1. The drug works by inhibiting the viral RNA polymerase. It is entirely plausible that by having the drug in your system, the virus is prevented from replicating enough to even cause infection. I’m not asserting it’s true, but given that the same thing seems to work for HIV (albeit for reverse transcriptase), it is not beyond the pale.

        1. Metazoan…You really want to sit for that 1 hour infusion for 9 to 10 days in a row?

          1. No, but there could be a dosing schedule that makes sense. Consider that chemotherapy patients take home a pump. It wouldn’t be something for everyone to take, just the most at-risk.

    2. Could use Hydroxychloroquine and Zinc as a preventive, but that wouldn’t make Big Pharma a gazillion dollars.

      Note that in a *free* country, we’d be free to self medicate.

      Funny how a freedom that limits corporate rent-seeking profits isn’t promoted by a “libertarian” magazine.

  3. Baily should sound the alarm! If this works white males will get credit! The only thing worse than a global pandemic is if a wite male solves the problem. We need to find a multi-ethnic gay transgender person to give the credit to.

    1. Can’t they just use multi colored dyes on the capsules?

      1. No, but they could stamp the vials with rainbows….

    2. Only racists are obsessed with whether or not white males do or do not get credit for something.

  4. And because Trump said it was a positive thing, CNN and MSNBC headlines: “Trump forces people to drink remdesivir while condemning the other 69% to certain death”.

    When the Biden campaign was asked for his statement on remdesivir, Biden was said to have fought off gangster Cornpop while inventing the stuff in the 60s, and would comment further as soon as he found his pants.

  5. Wait… but chinese studies dismissed this drug as well as the fish tank cleaner. We are still going to trust the Chinese study foremost on the latter right Ronnie?

    1. Fish tank cleaner isn’t under patent. Drugs lose safety and effectiveness w/o IP.

      1. “Drugs lose safety and effectiveness w/o IP.”

        Literally true according to FDA approved trials.

  6. >>if still not an anti-COVID-19 silver bullet.

    food chain has us looking up @viruses, no?

  7. Glad we’re gettin all hyped up over flu season. Every year more Americans die from viruses than were killed in Vietnam.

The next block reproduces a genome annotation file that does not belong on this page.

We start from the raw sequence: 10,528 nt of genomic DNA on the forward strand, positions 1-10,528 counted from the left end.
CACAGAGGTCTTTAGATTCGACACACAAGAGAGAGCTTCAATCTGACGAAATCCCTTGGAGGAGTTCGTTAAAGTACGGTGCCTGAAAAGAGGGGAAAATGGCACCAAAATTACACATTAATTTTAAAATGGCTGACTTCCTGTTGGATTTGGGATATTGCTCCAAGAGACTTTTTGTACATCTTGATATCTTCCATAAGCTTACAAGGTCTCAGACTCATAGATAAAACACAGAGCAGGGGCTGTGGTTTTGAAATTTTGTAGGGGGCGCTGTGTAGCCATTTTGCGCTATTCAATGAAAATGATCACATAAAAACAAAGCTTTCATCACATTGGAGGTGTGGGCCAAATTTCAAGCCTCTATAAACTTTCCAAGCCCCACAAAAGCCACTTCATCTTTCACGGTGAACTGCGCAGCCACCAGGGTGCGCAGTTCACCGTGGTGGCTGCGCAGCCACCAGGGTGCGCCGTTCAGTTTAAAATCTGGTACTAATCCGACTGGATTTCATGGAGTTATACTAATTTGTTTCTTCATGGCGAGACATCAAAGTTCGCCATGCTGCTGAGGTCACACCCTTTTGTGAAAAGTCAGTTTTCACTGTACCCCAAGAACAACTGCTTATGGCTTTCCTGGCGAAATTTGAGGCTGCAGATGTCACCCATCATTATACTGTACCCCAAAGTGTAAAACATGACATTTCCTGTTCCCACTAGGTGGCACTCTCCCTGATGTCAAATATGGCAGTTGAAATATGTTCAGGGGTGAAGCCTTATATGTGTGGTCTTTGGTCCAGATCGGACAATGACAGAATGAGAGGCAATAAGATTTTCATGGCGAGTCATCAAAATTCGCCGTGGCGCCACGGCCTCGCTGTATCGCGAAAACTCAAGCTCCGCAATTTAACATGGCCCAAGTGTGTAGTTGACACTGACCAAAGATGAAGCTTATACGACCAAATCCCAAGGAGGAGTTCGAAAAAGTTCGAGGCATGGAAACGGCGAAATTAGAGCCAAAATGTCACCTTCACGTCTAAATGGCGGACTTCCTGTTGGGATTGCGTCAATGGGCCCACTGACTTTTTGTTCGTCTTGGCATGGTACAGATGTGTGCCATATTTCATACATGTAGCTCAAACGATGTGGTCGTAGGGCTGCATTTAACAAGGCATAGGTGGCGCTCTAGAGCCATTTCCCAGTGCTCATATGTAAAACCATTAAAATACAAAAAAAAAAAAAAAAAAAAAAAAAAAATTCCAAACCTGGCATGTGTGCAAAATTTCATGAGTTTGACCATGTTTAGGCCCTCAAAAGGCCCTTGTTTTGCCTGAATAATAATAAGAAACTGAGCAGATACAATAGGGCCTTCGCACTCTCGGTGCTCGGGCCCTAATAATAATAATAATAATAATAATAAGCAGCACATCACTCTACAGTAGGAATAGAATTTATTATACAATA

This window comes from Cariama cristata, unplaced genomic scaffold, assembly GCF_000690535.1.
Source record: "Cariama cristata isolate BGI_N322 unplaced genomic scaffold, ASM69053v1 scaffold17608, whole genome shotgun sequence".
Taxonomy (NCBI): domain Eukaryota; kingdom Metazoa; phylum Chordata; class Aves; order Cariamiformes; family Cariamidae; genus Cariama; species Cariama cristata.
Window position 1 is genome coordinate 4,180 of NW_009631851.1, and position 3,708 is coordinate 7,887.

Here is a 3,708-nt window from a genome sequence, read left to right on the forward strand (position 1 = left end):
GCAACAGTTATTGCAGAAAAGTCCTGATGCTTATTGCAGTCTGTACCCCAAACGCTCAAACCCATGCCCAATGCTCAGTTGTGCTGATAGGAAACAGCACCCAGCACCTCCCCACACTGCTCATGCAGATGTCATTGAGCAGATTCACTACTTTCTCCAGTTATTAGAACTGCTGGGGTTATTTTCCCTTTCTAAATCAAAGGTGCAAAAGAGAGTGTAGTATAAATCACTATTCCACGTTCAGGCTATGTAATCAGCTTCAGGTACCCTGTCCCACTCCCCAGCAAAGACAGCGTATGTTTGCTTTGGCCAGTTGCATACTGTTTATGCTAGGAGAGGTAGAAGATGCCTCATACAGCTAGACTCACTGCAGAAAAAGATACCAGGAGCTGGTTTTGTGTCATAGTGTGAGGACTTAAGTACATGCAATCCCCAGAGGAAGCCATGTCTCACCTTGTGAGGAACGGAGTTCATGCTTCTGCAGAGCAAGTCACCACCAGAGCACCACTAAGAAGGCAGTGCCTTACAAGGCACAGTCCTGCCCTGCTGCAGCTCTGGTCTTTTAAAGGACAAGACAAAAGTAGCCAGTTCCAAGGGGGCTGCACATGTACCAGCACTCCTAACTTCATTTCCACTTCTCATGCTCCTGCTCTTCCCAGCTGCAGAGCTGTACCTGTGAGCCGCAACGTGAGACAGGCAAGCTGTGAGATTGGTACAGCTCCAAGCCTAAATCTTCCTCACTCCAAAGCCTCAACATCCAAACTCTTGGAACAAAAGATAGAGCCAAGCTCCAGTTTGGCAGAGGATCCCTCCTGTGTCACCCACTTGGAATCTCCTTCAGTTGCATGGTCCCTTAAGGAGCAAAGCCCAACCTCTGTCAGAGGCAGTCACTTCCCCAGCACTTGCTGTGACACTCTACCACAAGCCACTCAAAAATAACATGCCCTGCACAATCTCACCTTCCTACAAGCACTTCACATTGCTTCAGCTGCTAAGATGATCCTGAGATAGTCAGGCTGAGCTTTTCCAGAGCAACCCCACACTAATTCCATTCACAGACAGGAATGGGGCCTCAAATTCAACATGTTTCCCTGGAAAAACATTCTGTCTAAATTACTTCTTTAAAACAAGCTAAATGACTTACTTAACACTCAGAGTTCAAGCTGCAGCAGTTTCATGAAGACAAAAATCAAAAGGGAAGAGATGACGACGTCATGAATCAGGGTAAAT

And even more die from heart disease, strokes, liver disease, and diabetes. But let’s all cower in fear in our homes anyway.

  8. Mr. Bailey…You’re the science guy. May I suggest that whenever you write an entire article about a single drug, you include: dosage, route of administration, mechanism of action and side effects. You could take a stab at actually educating us…

    1. Peasants don’t need to be educated. Just told what to believe.

      1. Ah, you set me straight. Silly me, what was I thinking? 🙂

  9. “What will be important is that we find people on the outpatient side,”

    Focusing on treating people who aren’t sick enough to be hospitalized seem like cheating.

    Are there any figures on critical and fatal cases of corona among those taking aquarium cleaner for lupus, arthritis, malaria etc?

  10. Mr. Trump called that a good sign. “Certainly it’s a positive, it’s a very positive event,” he said.

    Welp, that’s the end of that. All the best experts, the ones that get quoted by the NYT and CNN, are unanimously agreed there is no such thing as remdesivir, its effectiveness has been thoroughly and repeatedly debunked, people are going to die from trying to make homemade remdesivir from Drano and shoe polish, and this is all just more proof that Trump is clinically insane.

  11. Personally, I’ve never cared for Coors Light.

  12. Seems strange that there is such a big concern about hospital space when there is no actual treatment for it.

    So basically, they just watch patients and plug them into a ventilator if needed eventually?

  13. how much are the makers of Remdesivir paying Trump to not mention their product as a cure. it must be in the millions

Please to post comments

Comments are closed.